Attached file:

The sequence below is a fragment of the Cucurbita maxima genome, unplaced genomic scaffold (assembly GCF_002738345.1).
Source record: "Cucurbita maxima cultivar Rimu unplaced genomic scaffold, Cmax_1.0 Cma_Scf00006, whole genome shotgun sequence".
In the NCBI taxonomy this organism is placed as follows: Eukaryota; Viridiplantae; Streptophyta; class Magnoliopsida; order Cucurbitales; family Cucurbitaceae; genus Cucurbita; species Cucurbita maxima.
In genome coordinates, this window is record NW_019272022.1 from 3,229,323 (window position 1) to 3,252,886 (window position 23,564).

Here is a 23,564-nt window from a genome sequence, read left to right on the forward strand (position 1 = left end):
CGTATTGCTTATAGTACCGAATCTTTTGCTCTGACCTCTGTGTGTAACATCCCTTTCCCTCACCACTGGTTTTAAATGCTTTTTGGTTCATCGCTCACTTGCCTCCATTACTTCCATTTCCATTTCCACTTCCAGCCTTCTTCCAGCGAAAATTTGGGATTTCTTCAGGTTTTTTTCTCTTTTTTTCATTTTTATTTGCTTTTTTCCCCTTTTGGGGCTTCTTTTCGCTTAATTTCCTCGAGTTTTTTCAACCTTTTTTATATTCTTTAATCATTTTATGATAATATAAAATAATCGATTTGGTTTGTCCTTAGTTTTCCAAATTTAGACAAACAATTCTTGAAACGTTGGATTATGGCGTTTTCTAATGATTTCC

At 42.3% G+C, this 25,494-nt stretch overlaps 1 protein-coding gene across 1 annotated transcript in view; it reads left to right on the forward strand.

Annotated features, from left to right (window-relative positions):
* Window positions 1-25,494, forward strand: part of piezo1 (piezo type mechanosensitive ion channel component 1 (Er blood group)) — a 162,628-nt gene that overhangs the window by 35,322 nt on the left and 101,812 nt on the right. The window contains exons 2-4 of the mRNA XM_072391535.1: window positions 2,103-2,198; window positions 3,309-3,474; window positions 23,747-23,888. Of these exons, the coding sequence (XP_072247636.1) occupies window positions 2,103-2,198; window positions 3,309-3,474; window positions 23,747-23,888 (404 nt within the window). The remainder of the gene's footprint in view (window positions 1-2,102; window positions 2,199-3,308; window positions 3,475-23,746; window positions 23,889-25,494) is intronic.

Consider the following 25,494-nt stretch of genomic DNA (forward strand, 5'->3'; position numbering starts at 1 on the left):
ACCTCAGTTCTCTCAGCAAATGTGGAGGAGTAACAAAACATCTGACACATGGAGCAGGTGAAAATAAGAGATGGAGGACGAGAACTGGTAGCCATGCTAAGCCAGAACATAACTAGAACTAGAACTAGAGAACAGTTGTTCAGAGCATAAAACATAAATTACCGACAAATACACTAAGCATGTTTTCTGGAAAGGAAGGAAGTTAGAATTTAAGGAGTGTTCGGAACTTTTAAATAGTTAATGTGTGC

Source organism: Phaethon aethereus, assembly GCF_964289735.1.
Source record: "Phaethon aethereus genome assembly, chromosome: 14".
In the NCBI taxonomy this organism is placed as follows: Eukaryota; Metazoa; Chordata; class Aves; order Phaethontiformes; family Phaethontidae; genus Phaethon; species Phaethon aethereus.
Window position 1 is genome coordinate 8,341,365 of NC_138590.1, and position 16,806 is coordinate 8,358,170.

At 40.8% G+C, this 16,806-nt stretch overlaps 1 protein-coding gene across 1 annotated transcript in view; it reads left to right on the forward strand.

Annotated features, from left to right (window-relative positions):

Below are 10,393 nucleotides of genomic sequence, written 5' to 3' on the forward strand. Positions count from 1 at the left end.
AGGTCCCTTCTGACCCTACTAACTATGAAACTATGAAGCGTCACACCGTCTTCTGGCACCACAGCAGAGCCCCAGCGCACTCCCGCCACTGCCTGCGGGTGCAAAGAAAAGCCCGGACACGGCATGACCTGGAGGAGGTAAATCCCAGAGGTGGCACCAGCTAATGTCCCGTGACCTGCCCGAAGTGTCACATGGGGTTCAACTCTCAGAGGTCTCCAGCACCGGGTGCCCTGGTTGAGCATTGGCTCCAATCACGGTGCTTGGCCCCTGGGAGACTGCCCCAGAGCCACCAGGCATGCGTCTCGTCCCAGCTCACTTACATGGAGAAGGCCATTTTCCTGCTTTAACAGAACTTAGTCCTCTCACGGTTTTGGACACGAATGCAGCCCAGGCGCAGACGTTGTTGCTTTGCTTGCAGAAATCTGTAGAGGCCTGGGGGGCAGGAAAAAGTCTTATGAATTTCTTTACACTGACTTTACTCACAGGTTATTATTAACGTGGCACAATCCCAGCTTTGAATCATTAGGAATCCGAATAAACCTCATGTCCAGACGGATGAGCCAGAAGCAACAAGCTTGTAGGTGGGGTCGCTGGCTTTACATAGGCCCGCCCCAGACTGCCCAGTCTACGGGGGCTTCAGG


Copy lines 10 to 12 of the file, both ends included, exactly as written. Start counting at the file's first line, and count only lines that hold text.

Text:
Consider the following 25,494-nt stretch of genomic DNA (forward strand, 5'->3'; position numbering starts at 1 on the left):
ACCTCAGTTCTCTCAGCAAATGTGGAGGAGTAACAAAACATCTGACACATGGAGCAGGTGAAAATAAGAGATGGAGGACGAGAACTGGTAGCCATGCTAAGCCAGAACATAACTAGAACTAGAACTAGAGAACAGTTGTTCAGAGCATAAAACATAAATTACCGACAAATACACTAAGCATGTTTTCTGGAAAGGAAGGAAGTTAGAATTTAAGGAGTGTTCGGAACTTTTAAATAGTTAATGTGTGC

Source organism: Phaethon aethereus, assembly GCF_964289735.1.